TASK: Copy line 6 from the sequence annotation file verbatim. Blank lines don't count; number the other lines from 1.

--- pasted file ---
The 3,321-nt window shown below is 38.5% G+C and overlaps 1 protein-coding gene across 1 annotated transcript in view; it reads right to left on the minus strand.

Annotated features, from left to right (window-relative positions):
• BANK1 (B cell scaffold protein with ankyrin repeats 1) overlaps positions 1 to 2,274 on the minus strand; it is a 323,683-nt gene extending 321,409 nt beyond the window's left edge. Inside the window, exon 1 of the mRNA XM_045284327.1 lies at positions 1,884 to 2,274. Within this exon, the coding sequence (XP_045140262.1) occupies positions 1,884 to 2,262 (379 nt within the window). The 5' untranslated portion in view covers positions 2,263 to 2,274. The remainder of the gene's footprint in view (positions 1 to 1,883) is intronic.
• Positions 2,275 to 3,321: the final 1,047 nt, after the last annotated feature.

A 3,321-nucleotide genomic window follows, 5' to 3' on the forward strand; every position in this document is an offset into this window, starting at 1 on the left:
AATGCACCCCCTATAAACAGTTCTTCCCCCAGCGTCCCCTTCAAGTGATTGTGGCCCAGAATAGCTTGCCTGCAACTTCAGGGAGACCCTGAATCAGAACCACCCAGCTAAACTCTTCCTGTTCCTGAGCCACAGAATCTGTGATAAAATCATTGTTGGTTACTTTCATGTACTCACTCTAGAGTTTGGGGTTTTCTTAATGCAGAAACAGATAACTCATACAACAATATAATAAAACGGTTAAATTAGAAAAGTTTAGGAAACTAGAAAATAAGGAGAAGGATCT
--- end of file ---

AATGCACCCCCTATAAACAGTTCTTCCCCCAGCGTCCCCTTCAAGTGATTGTGGCCCAGAATAGCTTGCCTGCAACTTCAGGGAGACCCTGAATCAGAACCACCCAGCTAAACTCTTCCTGTTCCTGAGCCACAGAATCTGTGATAAAATCATTGTTGGTTACTTTCATGTACTCACTCTAGAGTTTGGGGTTTTCTTAATGCAGAAACAGATAACTCATACAACAATATAATAAAACGGTTAAATTAGAAAAGTTTAGGAAACTAGAAAATAAGGAGAAGGATCT